Canon Uv Filter - Dust Fighter 95 Permanent Electrostatic Filter.
Canon Uv Filter
- UV filters are individual compounds or mixtures to prevent ultraviolet (UV) light from coming through. UV filters are used in sunscreens to protect skin or in photography to reduce haziness or fogginess created by ultraviolet light.
- This coating is a filter for the harmful UV radiation. The coating is either put on the lens or is imbedded into the lens to protect your eyes for the harmful effect of the sun’s UV radiation.
- This is an Ultra Violet absorbing filter that helps overcome the abundance of blue in outdoor photographs. Not really necessary in digital photography as the camera's white balance system adjusts for the colour temperature of the scene.
- A member of the clergy who is on the staff of a cathedral, esp. one who is a member of the chapter. The position is frequently conferred as an honorary one
- a rule or especially body of rules or principles generally established as valid and fundamental in a field or art or philosophy; "the neoclassical canon"; "canons of polite society"
- a priest who is a member of a cathedral chapter
- (in the Roman Catholic Church) A member of certain orders of clergy that live communally according to an ecclesiastical rule in the same way as monks
- canyon: a ravine formed by a river in an area with little rainfall
Canon 77mm UV Haze
Features: UV haze filter to protect lens from dust, moisture, and scratches Absorbs roughly 71 percent of UV rays to improve image Eliminates bluish background haze that obscures some details Sits on lens at all times for maximum protection Easily screws onto all 77mm lens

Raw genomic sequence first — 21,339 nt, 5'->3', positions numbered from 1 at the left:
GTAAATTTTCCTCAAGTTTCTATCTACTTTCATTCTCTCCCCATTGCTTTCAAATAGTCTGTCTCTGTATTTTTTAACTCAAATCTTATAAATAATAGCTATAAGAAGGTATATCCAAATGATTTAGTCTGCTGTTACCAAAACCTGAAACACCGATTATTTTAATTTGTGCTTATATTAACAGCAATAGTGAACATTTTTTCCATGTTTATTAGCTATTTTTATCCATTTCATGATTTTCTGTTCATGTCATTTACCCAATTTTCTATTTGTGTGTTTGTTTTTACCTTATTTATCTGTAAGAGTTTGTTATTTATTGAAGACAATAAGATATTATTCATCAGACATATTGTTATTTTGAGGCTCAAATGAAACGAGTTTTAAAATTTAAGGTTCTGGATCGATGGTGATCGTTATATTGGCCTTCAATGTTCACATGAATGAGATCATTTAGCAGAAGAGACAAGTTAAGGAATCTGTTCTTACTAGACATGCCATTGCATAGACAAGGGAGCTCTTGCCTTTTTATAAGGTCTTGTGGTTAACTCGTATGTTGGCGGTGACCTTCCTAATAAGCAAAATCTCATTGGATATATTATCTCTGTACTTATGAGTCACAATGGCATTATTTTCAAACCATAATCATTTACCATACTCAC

The Canon 72mm UV haze filter not only helps to protect your lens from dust, moisture and scratches, it also allows you to correct for UV effect and eliminate haze from your photos. This filter will absorb approximately 71 percent of UV rays, helping to eliminate haze's bluish cast that can obscure distant details. This filter easily screws onto your 77mm lenses.
200+ (bad) uv filter
Un element trop souvent neglige pour trouver la cause de photos floues: le filtre UV
Les 2 photos sont prises avec un canon 70-200 f4L a 200 mm et f5.6
Celle du haut sans filtre UV
Celle du bas avec filtre UV Hoya d'entree de gamme. (Green serie)
comme on dit: y'a pas photo !!
Bon c'est peut-etre aussi un sacrilege de mettre un filtre bas de gamme sur un objo L..mais c'etait surtout dans le but de proteger l'objectif des rayures. Donc mieux vaut faire sans filtre et faire attention ;) (ou investir dans un bon filtre)
Le pire c'est que j'avais ce filtre depuis 1 an et demi et que c'est seulement maintenant que je me rend compte de sa tres mauvaise influence sur la qualite d'image :((
UV filter comparison - #1
I thought maybe the UV filter on my 70-200 f/2.8 L, which was on the lens when I bought it, was making images a little blurry. I compared it with my new $80ish UV filter that I've had on my 17-40, and not only was the sharpness different, but so was the color.
This is with the old filter, a brandless 77mm UV Haze filter.
Both photos were shot with identical shutter speed, iso, exposure, and focal length. I shot handheld, so there is a slight shift, and the trees blowing in the background make the bokeh colors a little different.
Multiple shots showed similar color difference.
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